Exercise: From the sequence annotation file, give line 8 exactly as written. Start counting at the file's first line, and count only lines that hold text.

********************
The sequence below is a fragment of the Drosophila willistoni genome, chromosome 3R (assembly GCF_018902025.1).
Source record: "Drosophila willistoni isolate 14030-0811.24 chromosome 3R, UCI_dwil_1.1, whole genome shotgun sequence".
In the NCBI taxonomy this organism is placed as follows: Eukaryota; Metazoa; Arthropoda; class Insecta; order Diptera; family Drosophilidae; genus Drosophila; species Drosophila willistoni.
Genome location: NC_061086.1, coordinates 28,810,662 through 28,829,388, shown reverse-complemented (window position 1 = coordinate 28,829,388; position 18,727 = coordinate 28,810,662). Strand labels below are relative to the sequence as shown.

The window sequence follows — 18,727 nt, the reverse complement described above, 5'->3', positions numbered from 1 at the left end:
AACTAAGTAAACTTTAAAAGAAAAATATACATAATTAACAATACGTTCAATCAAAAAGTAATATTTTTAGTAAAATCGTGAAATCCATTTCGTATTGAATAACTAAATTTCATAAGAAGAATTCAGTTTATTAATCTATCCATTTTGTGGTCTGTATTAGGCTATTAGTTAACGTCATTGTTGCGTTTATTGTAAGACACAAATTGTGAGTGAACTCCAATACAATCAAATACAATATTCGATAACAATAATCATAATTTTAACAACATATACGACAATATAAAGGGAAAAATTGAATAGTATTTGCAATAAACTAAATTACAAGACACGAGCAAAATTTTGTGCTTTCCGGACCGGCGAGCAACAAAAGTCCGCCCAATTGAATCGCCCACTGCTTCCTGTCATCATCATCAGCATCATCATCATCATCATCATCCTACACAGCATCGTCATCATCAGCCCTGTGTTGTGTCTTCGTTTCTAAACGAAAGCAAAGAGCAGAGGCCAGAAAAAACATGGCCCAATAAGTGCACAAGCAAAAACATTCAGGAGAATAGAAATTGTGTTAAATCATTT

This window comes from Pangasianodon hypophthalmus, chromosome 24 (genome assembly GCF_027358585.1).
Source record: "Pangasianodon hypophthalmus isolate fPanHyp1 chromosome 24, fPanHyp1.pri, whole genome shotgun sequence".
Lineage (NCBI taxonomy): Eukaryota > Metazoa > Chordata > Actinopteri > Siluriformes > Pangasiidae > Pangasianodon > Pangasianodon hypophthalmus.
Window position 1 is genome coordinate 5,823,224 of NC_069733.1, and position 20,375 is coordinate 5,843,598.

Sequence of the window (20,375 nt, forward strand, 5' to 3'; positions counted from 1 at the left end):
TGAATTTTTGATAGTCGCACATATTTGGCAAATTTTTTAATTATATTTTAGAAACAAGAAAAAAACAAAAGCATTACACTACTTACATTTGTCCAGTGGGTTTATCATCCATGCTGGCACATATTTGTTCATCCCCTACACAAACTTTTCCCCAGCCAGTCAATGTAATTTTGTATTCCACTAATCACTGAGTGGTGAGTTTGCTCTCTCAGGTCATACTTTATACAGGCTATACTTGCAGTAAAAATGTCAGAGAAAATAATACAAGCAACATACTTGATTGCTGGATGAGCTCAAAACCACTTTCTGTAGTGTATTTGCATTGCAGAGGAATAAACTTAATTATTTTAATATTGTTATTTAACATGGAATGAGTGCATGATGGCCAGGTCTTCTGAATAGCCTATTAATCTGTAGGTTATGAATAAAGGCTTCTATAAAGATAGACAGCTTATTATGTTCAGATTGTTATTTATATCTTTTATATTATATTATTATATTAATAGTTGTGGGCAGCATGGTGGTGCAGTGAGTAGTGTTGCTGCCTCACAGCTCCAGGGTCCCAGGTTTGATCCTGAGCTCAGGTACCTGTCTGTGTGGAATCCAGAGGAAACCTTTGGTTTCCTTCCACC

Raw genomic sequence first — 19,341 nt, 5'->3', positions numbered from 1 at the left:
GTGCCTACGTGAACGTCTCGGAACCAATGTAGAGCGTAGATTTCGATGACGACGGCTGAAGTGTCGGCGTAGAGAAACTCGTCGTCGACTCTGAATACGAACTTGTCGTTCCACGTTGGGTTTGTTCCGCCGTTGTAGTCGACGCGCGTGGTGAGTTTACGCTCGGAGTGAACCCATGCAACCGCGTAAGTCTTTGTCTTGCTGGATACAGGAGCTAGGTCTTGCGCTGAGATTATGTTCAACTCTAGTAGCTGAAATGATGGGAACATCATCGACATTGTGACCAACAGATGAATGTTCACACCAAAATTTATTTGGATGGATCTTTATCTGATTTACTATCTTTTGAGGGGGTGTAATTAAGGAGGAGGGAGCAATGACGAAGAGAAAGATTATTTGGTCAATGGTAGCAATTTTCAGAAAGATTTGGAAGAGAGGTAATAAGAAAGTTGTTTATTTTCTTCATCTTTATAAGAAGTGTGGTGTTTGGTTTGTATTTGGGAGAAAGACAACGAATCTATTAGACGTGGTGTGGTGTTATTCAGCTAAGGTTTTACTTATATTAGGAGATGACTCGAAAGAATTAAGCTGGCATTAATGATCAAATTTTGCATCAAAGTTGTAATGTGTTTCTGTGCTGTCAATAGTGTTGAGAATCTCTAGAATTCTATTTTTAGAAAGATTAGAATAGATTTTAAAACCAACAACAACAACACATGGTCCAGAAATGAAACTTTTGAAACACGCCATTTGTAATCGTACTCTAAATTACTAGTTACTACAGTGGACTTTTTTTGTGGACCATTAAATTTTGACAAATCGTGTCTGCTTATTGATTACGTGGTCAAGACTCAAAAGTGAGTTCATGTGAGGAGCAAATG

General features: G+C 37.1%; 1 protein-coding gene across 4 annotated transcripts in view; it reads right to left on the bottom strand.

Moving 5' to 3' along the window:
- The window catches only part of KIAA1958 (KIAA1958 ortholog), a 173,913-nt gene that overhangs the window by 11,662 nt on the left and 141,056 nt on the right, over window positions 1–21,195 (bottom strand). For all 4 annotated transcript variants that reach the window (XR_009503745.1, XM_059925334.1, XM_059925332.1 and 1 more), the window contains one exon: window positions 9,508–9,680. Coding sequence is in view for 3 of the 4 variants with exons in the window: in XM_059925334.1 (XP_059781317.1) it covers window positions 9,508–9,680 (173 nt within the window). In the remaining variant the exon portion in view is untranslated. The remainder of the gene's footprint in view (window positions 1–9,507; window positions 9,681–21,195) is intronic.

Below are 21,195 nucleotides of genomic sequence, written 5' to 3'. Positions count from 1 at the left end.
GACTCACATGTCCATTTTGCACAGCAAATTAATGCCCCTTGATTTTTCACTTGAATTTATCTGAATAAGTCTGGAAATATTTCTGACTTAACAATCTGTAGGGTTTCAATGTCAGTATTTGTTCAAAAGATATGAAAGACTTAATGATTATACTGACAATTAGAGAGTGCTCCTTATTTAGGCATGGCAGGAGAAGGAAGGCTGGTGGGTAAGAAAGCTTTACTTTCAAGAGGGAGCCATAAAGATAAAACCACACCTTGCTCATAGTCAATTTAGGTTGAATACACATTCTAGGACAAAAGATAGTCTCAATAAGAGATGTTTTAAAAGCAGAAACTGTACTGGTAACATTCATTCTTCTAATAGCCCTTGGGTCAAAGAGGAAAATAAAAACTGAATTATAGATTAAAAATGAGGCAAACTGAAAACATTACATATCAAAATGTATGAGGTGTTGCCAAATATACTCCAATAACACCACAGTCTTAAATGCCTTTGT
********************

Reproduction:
Source record: "Pangasianodon hypophthalmus isolate fPanHyp1 chromosome 24, fPanHyp1.pri, whole genome shotgun sequence".